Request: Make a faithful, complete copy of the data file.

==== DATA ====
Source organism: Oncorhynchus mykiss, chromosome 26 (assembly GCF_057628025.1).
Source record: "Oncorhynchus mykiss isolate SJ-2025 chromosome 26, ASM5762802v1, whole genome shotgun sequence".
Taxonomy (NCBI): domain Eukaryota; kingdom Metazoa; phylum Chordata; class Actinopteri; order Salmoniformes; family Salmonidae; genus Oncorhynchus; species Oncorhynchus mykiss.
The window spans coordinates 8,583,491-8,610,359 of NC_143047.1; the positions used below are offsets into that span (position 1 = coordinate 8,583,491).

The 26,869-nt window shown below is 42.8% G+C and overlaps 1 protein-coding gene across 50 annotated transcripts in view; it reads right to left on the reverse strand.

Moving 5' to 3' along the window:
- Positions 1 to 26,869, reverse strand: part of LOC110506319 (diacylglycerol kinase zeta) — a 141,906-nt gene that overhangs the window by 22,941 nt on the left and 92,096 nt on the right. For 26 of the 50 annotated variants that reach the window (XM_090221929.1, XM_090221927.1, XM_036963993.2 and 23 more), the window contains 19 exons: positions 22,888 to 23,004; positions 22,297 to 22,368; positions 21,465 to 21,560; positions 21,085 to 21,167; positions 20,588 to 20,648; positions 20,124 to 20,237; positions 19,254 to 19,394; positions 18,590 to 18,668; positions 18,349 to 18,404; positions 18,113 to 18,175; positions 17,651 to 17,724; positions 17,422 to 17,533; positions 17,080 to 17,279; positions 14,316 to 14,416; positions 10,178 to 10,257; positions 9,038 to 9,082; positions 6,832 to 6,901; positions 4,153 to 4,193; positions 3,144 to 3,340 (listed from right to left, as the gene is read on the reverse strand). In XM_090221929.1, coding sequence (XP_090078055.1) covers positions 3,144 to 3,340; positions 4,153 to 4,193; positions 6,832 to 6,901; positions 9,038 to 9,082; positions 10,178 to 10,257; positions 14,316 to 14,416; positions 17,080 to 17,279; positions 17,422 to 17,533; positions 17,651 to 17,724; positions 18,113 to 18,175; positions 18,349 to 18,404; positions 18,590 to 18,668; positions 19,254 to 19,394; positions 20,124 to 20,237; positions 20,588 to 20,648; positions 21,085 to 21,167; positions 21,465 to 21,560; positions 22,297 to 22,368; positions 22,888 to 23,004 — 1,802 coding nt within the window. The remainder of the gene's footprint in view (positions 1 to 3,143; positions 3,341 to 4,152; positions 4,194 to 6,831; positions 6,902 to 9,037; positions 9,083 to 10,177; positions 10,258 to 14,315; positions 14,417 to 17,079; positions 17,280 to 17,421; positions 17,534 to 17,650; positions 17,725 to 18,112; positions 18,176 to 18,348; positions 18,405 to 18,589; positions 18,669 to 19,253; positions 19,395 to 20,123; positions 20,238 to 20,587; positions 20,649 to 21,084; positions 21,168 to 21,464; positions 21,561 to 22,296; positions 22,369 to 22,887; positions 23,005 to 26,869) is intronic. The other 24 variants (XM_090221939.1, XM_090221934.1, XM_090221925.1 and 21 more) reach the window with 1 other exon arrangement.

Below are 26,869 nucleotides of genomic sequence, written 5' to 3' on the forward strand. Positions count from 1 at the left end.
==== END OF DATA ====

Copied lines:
Source organism: Oncorhynchus mykiss, chromosome 26 (assembly GCF_057628025.1).
Source record: "Oncorhynchus mykiss isolate SJ-2025 chromosome 26, ASM5762802v1, whole genome shotgun sequence".
Taxonomy (NCBI): domain Eukaryota; kingdom Metazoa; phylum Chordata; class Actinopteri; order Salmoniformes; family Salmonidae; genus Oncorhynchus; species Oncorhynchus mykiss.
The window spans coordinates 8,583,491-8,610,359 of NC_143047.1; the positions used below are offsets into that span (position 1 = coordinate 8,583,491).

The 26,869-nt window shown below is 42.8% G+C and overlaps 1 protein-coding gene across 50 annotated transcripts in view; it reads right to left on the reverse strand.

Moving 5' to 3' along the window:
- Positions 1 to 26,869, reverse strand: part of LOC110506319 (diacylglycerol kinase zeta) — a 141,906-nt gene that overhangs the window by 22,941 nt on the left and 92,096 nt on the right. For 26 of the 50 annotated variants that reach the window (XM_090221929.1, XM_090221927.1, XM_036963993.2 and 23 more), the window contains 19 exons: positions 22,888 to 23,004; positions 22,297 to 22,368; positions 21,465 to 21,560; positions 21,085 to 21,167; positions 20,588 to 20,648; positions 20,124 to 20,237; positions 19,254 to 19,394; positions 18,590 to 18,668; positions 18,349 to 18,404; positions 18,113 to 18,175; positions 17,651 to 17,724; positions 17,422 to 17,533; positions 17,080 to 17,279; positions 14,316 to 14,416; positions 10,178 to 10,257; positions 9,038 to 9,082; positions 6,832 to 6,901; positions 4,153 to 4,193; positions 3,144 to 3,340 (listed from right to left, as the gene is read on the reverse strand). In XM_090221929.1, coding sequence (XP_090078055.1) covers positions 3,144 to 3,340; positions 4,153 to 4,193; positions 6,832 to 6,901; positions 9,038 to 9,082; positions 10,178 to 10,257; positions 14,316 to 14,416; positions 17,080 to 17,279; positions 17,422 to 17,533; positions 17,651 to 17,724; positions 18,113 to 18,175; positions 18,349 to 18,404; positions 18,590 to 18,668; positions 19,254 to 19,394; positions 20,124 to 20,237; positions 20,588 to 20,648; positions 21,085 to 21,167; positions 21,465 to 21,560; positions 22,297 to 22,368; positions 22,888 to 23,004 — 1,802 coding nt within the window. The remainder of the gene's footprint in view (positions 1 to 3,143; positions 3,341 to 4,152; positions 4,194 to 6,831; positions 6,902 to 9,037; positions 9,083 to 10,177; positions 10,258 to 14,315; positions 14,417 to 17,079; positions 17,280 to 17,421; positions 17,534 to 17,650; positions 17,725 to 18,112; positions 18,176 to 18,348; positions 18,405 to 18,589; positions 18,669 to 19,253; positions 19,395 to 20,123; positions 20,238 to 20,587; positions 20,649 to 21,084; positions 21,168 to 21,464; positions 21,561 to 22,296; positions 22,369 to 22,887; positions 23,005 to 26,869) is intronic. The other 24 variants (XM_090221939.1, XM_090221934.1, XM_090221925.1 and 21 more) reach the window with 1 other exon arrangement.

Below are 26,869 nucleotides of genomic sequence, written 5' to 3' on the forward strand. Positions count from 1 at the left end.